City employees, who haven't had a raise in four years, earned a 2.5 percent pay bump this month at a citywide cost of more than $1.1 million.
More than 1,200 supervisors and employees will earn the raise, payable in the first year from city reserves. In following years, half the money for the raises will come from the city's general operating fund.
The raises were included as sweeteners during recent bargaining meetings with police, fire and general employee unions, most of which have agreed to cutbacks in pensions.
"Granting a small wage increase ... really helped us out," City Manager Bill Horne said. "Our staff morale starting off 2012 was certainly a little higher than the last four years."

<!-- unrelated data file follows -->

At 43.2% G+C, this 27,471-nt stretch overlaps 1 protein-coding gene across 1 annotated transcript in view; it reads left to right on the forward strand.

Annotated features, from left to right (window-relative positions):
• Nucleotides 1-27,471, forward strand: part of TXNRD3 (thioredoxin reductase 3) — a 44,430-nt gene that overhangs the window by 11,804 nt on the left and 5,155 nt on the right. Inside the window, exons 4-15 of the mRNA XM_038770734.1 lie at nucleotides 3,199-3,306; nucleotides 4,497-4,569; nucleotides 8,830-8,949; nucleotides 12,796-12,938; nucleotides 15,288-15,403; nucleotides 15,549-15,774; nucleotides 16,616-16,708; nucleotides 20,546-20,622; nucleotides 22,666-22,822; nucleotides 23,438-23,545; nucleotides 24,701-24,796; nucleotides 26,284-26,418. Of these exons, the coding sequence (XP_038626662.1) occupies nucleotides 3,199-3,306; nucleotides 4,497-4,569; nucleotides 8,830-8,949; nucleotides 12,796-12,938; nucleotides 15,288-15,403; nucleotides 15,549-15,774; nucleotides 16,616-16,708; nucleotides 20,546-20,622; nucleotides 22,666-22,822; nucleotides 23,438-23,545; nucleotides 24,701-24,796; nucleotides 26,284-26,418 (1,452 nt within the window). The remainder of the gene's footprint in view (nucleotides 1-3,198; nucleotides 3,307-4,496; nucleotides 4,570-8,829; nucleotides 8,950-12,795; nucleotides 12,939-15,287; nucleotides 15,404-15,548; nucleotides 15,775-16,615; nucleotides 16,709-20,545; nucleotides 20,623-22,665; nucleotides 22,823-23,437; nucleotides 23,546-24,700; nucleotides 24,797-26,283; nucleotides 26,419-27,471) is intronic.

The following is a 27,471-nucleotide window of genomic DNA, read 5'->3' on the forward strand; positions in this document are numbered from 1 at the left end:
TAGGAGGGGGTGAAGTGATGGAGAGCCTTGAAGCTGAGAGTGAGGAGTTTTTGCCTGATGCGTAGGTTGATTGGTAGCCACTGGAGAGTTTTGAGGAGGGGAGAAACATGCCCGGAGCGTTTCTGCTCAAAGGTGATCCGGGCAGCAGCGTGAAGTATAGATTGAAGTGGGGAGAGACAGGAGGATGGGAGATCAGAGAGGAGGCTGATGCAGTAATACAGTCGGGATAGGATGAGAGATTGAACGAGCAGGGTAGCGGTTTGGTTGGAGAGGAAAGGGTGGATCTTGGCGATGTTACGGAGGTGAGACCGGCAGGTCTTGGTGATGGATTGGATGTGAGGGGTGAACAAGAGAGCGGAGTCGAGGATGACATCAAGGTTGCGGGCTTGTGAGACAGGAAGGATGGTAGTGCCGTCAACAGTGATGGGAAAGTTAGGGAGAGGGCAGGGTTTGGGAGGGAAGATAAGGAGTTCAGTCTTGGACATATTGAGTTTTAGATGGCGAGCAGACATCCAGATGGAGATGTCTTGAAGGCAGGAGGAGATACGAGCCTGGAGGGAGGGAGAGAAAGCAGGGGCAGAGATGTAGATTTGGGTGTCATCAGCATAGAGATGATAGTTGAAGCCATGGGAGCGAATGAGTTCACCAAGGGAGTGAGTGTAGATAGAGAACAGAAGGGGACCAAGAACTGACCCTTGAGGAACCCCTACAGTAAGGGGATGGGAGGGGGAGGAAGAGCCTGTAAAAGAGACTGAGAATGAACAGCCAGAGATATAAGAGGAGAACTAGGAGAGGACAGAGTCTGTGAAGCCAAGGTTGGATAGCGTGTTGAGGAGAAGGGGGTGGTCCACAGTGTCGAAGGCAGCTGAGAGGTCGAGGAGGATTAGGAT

The raises amount to up to $1,400 a year for general employees and $3,000 a year for top officials. City administrators, who are not unionized, will only receive the increase for one year.
Most employees received the raises starting Jan. 1, except for police officers and firefighters, whose "step" raises repeat based on their hire date.
Under the police department's new contract, which will begin in October, officers will earn 5 percent "step" raises for each of their first five years and 2.5 percent raises for seven years afterward.
Fire union leaders tentatively agreed to a similar contract Wednesday.
Fire union members will vote next month on whether to ratify the proposal, which would then go to the City Council for a final vote.
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